D: Benni Diez / 87m
Cast: Matt O’Leary, Jessica Cook, Clifton Collins Jr, Lance Henriksen, Eve Slatner, Cecilia Pillado
Caterers Julia (Cook) and Paul (O’Leary) have been booked for a birthday celebration for Mrs Perch (Slatner) at her house in the country. It’s make or break for the business, and Julia, who’s taken over since her father’s recent death, is particularly on edge and wanting to make a good impression. When they arrive and get set up, everything seems to be going in their favour, although Paul finds himself bothered by a bigger than average wasp. When the guests have arrived and the party is in full swing, the fun turns to horror as a swarm of these swaps erupts from a hole in the ground and begins attacking the guests. To make matters worse, these wasps don’t just sting their victims – they use them as cocoons from which they emerge even bigger and more powerful.
Fighting their way through the panic, Paul and Julia, along with Mrs Perch, her hunchbacked son Sydney (Collins Jr), their maid Flora (Pillado), and the local mayor (Henriksen), make into the house where they hide in the kitchen. But Mrs Perch has already been stung, and soon transforms into a giant wasp. The rest escape but in doing so, Flora is killed, leaving the remaining foursome to barricade themselves in the cellar. Deciding that their only real hope of escape is for someone to get to their catering van and bring it nearer to the house, Paul leaves the basement and retrieves the keys he dropped earlier. While he does, it soon becomes clear that Sydney has been stung as well. As he begins to change, a wasp’s head emerges from his hunch. Paul runs back when he hears Julia and the mayor cry out in fear. He knocks out Sydney and the three of them try and make their escape through the house. But when the mayor is attacked by one of the wasps, Julia and Paul have no option but to find their own way out.
Eventually they get outside and head for their van but are attacked by the biggest wasp yet. It impales Paul through his left shoulder and though Julia manages to sever the wasp’s limb it knocks her unconscious. When she comes to, the first thing she becomes aware of is Paul’s screams, which are coming from the house…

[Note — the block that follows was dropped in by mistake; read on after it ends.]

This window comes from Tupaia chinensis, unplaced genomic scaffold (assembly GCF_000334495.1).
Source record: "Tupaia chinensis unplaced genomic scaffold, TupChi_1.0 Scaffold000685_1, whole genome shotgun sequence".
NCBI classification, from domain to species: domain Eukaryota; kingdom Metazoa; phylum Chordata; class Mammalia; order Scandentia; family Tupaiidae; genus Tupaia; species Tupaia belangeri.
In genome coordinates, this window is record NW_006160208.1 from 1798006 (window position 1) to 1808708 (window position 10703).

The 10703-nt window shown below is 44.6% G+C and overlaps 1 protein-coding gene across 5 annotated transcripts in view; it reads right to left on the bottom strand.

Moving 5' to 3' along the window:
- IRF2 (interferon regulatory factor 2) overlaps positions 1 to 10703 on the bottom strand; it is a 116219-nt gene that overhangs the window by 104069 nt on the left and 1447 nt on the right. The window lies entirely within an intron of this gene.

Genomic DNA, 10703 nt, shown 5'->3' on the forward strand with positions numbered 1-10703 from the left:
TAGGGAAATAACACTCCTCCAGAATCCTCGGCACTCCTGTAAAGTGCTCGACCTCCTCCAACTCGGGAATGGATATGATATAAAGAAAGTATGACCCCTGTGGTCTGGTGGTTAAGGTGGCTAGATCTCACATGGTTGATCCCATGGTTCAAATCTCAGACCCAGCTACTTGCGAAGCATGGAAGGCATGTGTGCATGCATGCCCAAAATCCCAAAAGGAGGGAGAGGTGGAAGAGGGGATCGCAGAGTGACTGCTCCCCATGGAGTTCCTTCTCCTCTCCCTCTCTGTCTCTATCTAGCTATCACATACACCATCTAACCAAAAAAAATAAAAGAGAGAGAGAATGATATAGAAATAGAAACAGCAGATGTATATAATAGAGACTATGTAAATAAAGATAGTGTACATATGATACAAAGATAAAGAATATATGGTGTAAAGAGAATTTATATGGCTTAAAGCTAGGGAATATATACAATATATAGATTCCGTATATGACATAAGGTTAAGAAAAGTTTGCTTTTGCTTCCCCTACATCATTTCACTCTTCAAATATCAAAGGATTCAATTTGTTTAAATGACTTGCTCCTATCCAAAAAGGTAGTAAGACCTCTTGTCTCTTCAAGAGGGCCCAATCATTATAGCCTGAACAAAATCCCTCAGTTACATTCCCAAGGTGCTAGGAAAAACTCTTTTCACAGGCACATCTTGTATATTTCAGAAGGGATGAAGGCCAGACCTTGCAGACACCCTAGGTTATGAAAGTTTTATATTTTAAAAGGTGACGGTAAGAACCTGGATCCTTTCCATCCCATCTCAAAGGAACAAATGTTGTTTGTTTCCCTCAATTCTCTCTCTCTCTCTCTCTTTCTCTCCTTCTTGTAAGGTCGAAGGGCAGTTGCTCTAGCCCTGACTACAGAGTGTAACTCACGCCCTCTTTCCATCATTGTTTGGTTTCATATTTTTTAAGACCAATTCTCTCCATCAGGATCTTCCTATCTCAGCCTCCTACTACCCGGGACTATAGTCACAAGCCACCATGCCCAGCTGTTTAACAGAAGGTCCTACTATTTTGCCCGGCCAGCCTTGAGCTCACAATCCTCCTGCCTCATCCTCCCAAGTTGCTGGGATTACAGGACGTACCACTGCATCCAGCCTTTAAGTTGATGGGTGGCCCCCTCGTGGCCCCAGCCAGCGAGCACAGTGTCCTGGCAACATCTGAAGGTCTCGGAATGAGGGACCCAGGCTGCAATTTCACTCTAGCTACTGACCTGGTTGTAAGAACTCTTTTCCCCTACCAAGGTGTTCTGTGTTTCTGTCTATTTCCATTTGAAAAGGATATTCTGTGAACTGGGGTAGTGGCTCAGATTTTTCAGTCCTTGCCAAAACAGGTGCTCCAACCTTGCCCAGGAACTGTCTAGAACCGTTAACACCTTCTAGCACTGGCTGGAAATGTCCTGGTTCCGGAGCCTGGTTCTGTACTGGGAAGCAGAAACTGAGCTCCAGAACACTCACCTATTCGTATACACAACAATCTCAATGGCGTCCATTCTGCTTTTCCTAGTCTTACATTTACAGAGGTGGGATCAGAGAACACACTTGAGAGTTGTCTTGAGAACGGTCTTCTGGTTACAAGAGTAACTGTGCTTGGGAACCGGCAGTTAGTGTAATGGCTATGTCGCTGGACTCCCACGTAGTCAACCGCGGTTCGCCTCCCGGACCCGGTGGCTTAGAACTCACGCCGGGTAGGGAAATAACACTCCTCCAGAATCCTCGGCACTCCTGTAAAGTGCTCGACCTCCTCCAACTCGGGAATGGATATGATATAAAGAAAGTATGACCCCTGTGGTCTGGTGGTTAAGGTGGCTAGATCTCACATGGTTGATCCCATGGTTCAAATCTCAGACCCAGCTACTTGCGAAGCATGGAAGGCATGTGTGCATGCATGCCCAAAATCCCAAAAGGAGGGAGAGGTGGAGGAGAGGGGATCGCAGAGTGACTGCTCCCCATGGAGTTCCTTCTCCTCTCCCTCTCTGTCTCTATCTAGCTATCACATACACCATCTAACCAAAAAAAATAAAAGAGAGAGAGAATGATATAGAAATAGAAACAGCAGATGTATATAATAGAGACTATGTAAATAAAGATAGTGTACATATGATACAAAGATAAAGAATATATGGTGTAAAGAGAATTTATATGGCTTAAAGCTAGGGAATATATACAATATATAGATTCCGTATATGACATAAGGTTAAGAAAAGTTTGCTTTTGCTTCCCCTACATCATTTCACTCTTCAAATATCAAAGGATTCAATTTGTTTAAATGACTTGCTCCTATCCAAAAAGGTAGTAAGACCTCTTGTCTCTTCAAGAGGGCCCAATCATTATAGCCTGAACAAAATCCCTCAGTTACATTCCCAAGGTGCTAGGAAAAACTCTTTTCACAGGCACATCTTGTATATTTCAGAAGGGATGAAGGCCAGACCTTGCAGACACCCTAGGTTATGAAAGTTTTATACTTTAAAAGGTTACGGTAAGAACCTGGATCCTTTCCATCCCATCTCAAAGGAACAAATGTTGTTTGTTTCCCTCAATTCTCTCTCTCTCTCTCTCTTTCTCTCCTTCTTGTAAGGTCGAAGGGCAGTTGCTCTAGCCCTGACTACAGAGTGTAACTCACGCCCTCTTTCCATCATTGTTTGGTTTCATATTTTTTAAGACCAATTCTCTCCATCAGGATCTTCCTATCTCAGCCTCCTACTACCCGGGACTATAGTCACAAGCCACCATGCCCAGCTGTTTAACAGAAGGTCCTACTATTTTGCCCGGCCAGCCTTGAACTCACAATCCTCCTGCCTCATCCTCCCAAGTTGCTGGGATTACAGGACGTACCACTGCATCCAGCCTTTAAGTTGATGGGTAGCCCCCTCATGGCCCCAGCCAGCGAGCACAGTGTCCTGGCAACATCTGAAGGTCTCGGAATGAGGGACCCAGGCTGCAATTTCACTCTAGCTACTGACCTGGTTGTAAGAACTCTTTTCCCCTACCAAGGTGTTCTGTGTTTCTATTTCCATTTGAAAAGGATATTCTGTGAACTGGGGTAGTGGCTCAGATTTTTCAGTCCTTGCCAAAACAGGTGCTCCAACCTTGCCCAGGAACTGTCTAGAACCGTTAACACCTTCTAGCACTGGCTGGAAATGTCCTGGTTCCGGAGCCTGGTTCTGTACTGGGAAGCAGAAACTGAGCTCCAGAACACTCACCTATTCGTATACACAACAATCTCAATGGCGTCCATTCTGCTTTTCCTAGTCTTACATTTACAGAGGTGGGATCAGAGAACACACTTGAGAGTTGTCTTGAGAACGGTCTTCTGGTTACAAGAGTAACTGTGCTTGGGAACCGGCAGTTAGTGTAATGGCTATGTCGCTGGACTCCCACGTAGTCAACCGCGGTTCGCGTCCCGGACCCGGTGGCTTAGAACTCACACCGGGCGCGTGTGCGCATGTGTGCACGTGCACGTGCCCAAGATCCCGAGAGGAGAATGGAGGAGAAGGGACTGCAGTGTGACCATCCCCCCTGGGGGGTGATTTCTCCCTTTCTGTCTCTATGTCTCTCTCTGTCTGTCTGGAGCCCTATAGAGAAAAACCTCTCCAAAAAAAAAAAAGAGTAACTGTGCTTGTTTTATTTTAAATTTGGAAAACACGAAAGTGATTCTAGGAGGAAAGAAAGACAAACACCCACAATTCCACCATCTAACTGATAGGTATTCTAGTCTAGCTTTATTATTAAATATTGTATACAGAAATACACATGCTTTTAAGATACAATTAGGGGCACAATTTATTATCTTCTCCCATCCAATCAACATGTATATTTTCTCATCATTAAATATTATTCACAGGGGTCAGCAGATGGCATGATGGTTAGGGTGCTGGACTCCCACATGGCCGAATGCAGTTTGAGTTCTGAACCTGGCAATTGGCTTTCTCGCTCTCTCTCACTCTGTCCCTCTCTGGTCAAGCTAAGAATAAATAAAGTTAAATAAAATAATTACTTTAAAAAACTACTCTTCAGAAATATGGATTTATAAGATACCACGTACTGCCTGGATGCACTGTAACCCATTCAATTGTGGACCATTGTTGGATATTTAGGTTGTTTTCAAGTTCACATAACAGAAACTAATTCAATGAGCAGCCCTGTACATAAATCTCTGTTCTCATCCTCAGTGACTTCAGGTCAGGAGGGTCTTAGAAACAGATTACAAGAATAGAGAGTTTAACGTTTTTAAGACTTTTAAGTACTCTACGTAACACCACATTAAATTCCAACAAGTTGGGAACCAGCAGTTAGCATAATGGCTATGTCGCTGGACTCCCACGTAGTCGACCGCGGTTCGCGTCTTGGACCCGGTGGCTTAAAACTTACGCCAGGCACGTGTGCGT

A German-made movie with all the hallmarks of a low-budget horror sensibility where the concept is key, Stung is another entry in the nature gone wild sub-genre that harks back to the days of Them! (1954) and Tarantula (1955). Skipping any reason for the wasps’ behaviour (or origin), the movie sets out its stall quite early on with its wasp attack on a bee: clearly, something bad is going to happen if this is anything to go by. With the characters of Paul (carefree, rule-bending), Julia (determined, anxious), and Sydney (creepy, unreliable) firmly established, the party gets under way and Adam Aresty’s script gets on with the gleeful task of slaughtering a raft of minor characters before settling down to a game of wasp and mouse in the house, with Henriksen’s macho cliché-spouting mayor coming into his own (and stealing the movie).
From here the movie loses some of its momentum, reducing the number of wasps that appear, and concentrating on Paul and Julia’s burgeoning romance, an example of character building that thankfully doesn’t feel forced, thanks to the script and the playing of O’Leary and Cook. But once Paul is injured, the movie picks up the pace and heads for a bravura finale that features a chase sequence that definitely hasn’t been seen before. And with a coda that sets up a potential sequel, as well as providing the movie’s best sight gag, Stung ends on an unexpected, satisfying high.
But while the movie is entertaining enough, and its splatter effects convincingly gloopy, there’s a budgetary struggle that it never quite overcomes. With so many wasps erupting from the ground, and so many guests to feed on, their dwindling numbers from then on (replaced by an Aliens-style mother for the most part), actually serves to reduce the tension. While outside, Paul is only attacked by one wasp when there should be dozens more at least. Inside the house it appears there’s only one or two of the creatures prowling around, and one of those is quite easily despatched. And the final twenty minutes, with Paul trapped in the house with “Mother”, jettisons the whole idea of the wasps attacking people to grow larger, and settles instead for a queen wasp pumping out larvae that then have to be ingested. It’s an unsettling development, in the sense that the movie now feels like an insect version of James Cameron’s classic.
That this doesn’t spoil the movie entirely is down to Aresty’s tart script and Diez’s straightforward direction. This isn’t a movie with very many frills, and it’s all the better for it, telling its story with a degree of modesty and style that blunts any concerns the viewer may have about its content or how absurd it may be (of course it’s absurd – it’s a giant killer wasp movie!). There’s humour there as well, carefully included but not allowed to take away from the seriousness of the situation, and as mentioned before, the characters are credibly written considering what they’re going through (and no one behaves like a self-serving coward). Thanks to all the care and attention given to the material throughout, Stung can be taken for exactly what it is: a low-budget horror movie that’s entertaining on its own terms, and well worth seeking out.
Rating: 7/10 – some narrative concerns midway through shouldn’t detract from the fact that Stung hits just the right note in mixing strong drama, horror and an acceptable level of humour; maybe not the midnight classic it was aiming for but still a better than average killer insect movie – and how many similar movies can you say that about?